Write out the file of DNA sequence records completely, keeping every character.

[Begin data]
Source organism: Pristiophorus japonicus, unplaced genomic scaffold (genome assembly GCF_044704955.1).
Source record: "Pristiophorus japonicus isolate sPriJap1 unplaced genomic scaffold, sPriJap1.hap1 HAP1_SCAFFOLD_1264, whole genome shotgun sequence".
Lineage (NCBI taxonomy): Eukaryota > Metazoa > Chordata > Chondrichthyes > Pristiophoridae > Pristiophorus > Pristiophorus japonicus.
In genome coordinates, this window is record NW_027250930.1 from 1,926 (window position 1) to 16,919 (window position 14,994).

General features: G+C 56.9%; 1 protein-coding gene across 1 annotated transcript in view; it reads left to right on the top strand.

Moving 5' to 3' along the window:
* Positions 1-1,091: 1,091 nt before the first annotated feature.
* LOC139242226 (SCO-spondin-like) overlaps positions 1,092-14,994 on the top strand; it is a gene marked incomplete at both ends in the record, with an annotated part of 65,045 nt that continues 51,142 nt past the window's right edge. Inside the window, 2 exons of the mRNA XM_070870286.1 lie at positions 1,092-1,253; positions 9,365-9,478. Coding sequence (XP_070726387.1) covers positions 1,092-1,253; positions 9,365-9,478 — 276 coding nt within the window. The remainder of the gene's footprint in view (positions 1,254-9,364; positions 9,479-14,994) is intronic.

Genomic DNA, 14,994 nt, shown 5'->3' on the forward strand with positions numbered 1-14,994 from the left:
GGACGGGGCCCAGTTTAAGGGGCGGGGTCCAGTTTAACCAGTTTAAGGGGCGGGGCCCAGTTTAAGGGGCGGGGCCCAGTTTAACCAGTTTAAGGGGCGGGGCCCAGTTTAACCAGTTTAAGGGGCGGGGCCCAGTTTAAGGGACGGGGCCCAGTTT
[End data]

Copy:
Source organism: Pristiophorus japonicus, unplaced genomic scaffold (genome assembly GCF_044704955.1).
Source record: "Pristiophorus japonicus isolate sPriJap1 unplaced genomic scaffold, sPriJap1.hap1 HAP1_SCAFFOLD_1264, whole genome shotgun sequence".
Lineage (NCBI taxonomy): Eukaryota > Metazoa > Chordata > Chondrichthyes > Pristiophoridae > Pristiophorus > Pristiophorus japonicus.
In genome coordinates, this window is record NW_027250930.1 from 1,926 (window position 1) to 16,919 (window position 14,994).

General features: G+C 56.9%; 1 protein-coding gene across 1 annotated transcript in view; it reads left to right on the top strand.

Moving 5' to 3' along the window:
* Positions 1-1,091: 1,091 nt before the first annotated feature.
* LOC139242226 (SCO-spondin-like) overlaps positions 1,092-14,994 on the top strand; it is a gene marked incomplete at both ends in the record, with an annotated part of 65,045 nt that continues 51,142 nt past the window's right edge. Inside the window, 2 exons of the mRNA XM_070870286.1 lie at positions 1,092-1,253; positions 9,365-9,478. Coding sequence (XP_070726387.1) covers positions 1,092-1,253; positions 9,365-9,478 — 276 coding nt within the window. The remainder of the gene's footprint in view (positions 1,254-9,364; positions 9,479-14,994) is intronic.

Genomic DNA, 14,994 nt, shown 5'->3' on the forward strand with positions numbered 1-14,994 from the left:
GGACGGGGCCCAGTTTAAGGGGCGGGGTCCAGTTTAACCAGTTTAAGGGGCGGGGCCCAGTTTAAGGGGCGGGGCCCAGTTTAACCAGTTTAAGGGGCGGGGCCCAGTTTAACCAGTTTAAGGGGCGGGGCCCAGTTTAAGGGACGGGGCCCAGTTT